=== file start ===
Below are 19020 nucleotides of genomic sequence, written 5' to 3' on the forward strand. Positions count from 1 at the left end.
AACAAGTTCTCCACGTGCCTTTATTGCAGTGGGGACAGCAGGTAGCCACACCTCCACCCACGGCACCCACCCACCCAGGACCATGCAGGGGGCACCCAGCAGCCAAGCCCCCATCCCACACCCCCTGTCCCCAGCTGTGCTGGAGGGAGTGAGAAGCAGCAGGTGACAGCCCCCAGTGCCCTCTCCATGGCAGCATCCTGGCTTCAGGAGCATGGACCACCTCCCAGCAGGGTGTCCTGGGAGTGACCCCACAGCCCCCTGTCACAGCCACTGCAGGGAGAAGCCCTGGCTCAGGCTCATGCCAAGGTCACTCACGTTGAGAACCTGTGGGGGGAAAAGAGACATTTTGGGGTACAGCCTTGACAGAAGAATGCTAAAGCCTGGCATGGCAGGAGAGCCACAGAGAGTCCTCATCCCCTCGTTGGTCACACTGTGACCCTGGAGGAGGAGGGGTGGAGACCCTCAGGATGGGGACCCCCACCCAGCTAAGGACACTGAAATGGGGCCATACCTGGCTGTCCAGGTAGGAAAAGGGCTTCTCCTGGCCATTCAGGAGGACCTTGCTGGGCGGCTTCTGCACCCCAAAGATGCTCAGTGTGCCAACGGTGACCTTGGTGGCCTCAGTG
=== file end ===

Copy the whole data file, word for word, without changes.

Below are 19020 nucleotides of genomic sequence, written 5' to 3' on the forward strand. Positions count from 1 at the left end.
AACAAGTTCTCCACGTGCCTTTATTGCAGTGGGGACAGCAGGTAGCCACACCTCCACCCACGGCACCCACCCACCCAGGACCATGCAGGGGGCACCCAGCAGCCAAGCCCCCATCCCACACCCCCTGTCCCCAGCTGTGCTGGAGGGAGTGAGAAGCAGCAGGTGACAGCCCCCAGTGCCCTCTCCATGGCAGCATCCTGGCTTCAGGAGCATGGACCACCTCCCAGCAGGGTGTCCTGGGAGTGACCCCACAGCCCCCTGTCACAGCCACTGCAGGGAGAAGCCCTGGCTCAGGCTCATGCCAAGGTCACTCACGTTGAGAACCTGTGGGGGGAAAAGAGACATTTTGGGGTACAGCCTTGACAGAAGAATGCTAAAGCCTGGCATGGCAGGAGAGCCACAGAGAGTCCTCATCCCCTCGTTGGTCACACTGTGACCCTGGAGGAGGAGGGGTGGAGACCCTCAGGATGGGGACCCCCACCCAGCTAAGGACACTGAAATGGGGCCATACCTGGCTGTCCAGGTAGGAAAAGGGCTTCTCCTGGCCATTCAGGAGGACCTTGCTGGGCGGCTTCTGCACCCCAAAGATGCTCAGTGTGCCAACGGTGACCTTGGTGGCCTCAGTG